“The greatest need of our time is to clean out the enormous mass of mental and emotional rubbish that clutters our minds”, a famous saying by Thomas Merton, holds true for the past, present and the future.
Mental health is a major concern worldwide and in India also Dr Brock Chisholm, the first Director-General of the World Health Organization (WHO), in 1954, had declared, “Without mental health, there can be no true physical health.” Even after six decades, the scenario has not altered much.
Psychological counselling: A critical need
According to a recent report of the Ministry of Home Affairs (MHA), over 26,000 students across institutions in India, including schools and colleges, killed themselves in three years — from 2014 to 2016. This data and other findings from a study conducted across various Indian Institutes of Technology (IITs) by IIT Kharagpur form the basis of the release of the manual by the Ministry of Human Resource Development for higher education institutions to curb student suicide.
The study says that it is very hard to detect early signs of depression in students and only 4 to 5 percent of those who are troubled come for major psychological counselling.
Not just in higher education institutes, psychological counselling is a critical need of our times. Life is a fight for perfection and one grows, evolves, and gains experiences through life’s struggles. Mental well-being is crucial to ably confront and overcome the life’s challenges.
Community radio promoting mental well-being
While the government and the international bodies are identifying the serious need to work on improving the mental health condition of its citizen, amidst a community radio in the interiors of villages in Nuh district in Haryana, already broadcasting shows around the theme of mental health for its listeners.
In their attempt to work on the theme of mental health and build an atmosphere to initiate conversations around these topics, community radio Alfaz-e-Mewat FM 107.8 is working with a Gurgaon-based psychologist and entrepreneur by training and profession on a radio series titled ‘Uljhan’ or confusion. The program started in January 2018 is based on a live-show format goes on air every first and third Saturday at 1 pm-2 pm on Alfaz-e-Mewat and people tune in asking their questions about anxiety, fear, depression, and other issues. Community radio Alfaz-e-Mewat is an initiative of S M Sehgal Foundation, a rural development NGO. The station broadcasts for 13 hours daily bringing relevant information to the rural people across 225 villages in Nuh district, Haryana.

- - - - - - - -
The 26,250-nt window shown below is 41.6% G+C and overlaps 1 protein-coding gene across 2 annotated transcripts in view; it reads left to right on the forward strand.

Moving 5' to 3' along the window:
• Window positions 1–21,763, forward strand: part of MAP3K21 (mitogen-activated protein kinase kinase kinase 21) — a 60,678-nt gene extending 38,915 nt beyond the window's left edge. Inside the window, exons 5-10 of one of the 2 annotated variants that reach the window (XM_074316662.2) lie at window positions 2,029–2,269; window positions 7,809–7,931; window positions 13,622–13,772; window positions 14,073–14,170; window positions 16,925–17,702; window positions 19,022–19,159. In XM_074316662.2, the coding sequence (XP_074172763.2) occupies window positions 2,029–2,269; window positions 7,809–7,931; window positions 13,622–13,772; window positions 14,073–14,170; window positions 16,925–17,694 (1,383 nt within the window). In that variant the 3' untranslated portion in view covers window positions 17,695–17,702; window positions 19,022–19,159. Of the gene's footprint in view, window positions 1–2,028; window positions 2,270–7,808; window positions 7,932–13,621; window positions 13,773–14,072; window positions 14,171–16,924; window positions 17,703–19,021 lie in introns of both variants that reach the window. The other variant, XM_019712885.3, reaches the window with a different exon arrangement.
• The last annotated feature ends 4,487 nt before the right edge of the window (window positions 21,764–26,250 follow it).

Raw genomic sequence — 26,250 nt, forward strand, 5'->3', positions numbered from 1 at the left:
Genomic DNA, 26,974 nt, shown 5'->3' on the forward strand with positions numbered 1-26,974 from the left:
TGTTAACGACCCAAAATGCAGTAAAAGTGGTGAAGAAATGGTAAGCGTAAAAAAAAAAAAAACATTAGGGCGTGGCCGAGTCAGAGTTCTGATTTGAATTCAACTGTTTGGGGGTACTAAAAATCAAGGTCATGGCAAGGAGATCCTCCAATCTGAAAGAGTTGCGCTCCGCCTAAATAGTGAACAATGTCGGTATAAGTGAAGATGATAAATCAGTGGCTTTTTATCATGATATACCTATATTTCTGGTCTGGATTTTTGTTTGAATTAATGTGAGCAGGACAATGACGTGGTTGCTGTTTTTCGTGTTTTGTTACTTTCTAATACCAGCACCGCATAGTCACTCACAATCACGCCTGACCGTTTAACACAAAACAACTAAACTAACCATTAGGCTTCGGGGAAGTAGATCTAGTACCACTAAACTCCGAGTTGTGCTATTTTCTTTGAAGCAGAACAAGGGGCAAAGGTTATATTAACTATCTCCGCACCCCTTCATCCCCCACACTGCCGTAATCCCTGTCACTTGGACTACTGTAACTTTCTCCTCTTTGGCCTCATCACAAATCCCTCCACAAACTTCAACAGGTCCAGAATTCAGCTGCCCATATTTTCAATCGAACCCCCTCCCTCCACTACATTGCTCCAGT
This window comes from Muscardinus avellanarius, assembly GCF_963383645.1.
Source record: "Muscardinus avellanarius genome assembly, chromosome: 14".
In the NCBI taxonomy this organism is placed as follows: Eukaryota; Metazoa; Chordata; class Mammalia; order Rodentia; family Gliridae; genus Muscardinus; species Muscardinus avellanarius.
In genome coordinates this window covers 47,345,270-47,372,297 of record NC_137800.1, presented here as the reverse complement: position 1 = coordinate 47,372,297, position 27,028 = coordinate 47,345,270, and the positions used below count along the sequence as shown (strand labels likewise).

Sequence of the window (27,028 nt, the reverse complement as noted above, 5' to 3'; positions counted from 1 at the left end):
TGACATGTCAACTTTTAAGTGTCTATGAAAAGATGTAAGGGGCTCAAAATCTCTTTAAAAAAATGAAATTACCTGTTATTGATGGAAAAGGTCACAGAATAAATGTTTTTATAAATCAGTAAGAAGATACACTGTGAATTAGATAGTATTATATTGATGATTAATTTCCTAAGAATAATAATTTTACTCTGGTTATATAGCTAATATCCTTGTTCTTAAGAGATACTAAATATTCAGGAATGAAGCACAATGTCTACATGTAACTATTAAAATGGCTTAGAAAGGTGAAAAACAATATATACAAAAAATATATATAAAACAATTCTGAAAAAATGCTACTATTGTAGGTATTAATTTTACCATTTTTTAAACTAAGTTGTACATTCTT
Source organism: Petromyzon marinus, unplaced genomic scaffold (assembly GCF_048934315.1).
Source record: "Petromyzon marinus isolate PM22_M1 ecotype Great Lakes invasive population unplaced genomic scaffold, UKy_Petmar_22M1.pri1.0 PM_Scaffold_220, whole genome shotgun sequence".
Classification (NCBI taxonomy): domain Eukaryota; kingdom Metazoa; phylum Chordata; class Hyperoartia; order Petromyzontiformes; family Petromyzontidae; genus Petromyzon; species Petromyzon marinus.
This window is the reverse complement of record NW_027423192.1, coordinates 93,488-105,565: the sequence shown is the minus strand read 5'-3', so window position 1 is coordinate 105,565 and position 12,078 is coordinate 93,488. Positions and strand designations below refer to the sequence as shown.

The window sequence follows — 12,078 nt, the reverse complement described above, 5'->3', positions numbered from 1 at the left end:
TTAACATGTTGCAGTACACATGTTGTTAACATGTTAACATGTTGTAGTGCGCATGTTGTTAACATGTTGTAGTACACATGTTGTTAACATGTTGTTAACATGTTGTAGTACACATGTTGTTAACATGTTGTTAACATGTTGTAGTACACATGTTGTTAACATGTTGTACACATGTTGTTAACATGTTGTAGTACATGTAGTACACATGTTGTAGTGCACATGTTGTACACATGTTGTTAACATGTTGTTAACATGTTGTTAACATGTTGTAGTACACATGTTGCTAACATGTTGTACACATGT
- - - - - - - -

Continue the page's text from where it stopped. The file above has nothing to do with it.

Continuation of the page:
According to Ms Pooja O. Murada, director, Communications, “when we were approached by our expert for the show, Mr Satish Kaushik, to start a program on the radio that talks about such issues, we were ready in principle because we knew that the community needs such types of programs. Just a small announcement done for the program two days before the first show had to go on air, translated into calls from listeners who posed questions to the psychologist and sought advice.”
“If in the first episode, a listener is calling up the station and sharing about one of his relative’s problem who is suffering from depression and not being able to meet his family’s expectations properly, we know the need and the extent of help people need. I think my effort is going in the right direction and community radios can help us reach places where we can’t even think of going,” says Kaushik.
“The general observed culture of most of the places especially in our broadcast area is to seal the topics related to mental health of people, emotional and psychological needs, especially of adolescents. During my visit to a school a few months back, and while interacting with students of grade 10-12; I sensed that kids do not have anyone with whom they could share their fears, emotions, and changes that they feel in their body and thoughts. That visit gave the idea that a program around the psychological needs with an outside expert who could address their problems without revealing their identity would help many kids get an answer to the questions they go through often. Uljhan is a step towards that.” said Pooja
Kaushik, also the founder of NGO, Rajbala Foundation, works with patients with terminal illness by engaging them in art and music therapy, along with other work that his foundation does on education in district Alwar, Rajasthan. His passion to help people in rural areas with his expertise is the key driver for him to contribute his time for the underprivileged. “The first time we met him, he said, there is a need for psychological advice and counselling. In Gurgaon, however, people have resources and service providers are in abundance, but at the grassroots things are different, people do not have many resources and there are no facilities,” recalls Pooja. Besides the program Uljhan, Mr Kaushik also does a live show on entrepreneurship and the how and why of business.
We hope that this beginning will go a long way to provide a platform for people to share their concerns and seek help.
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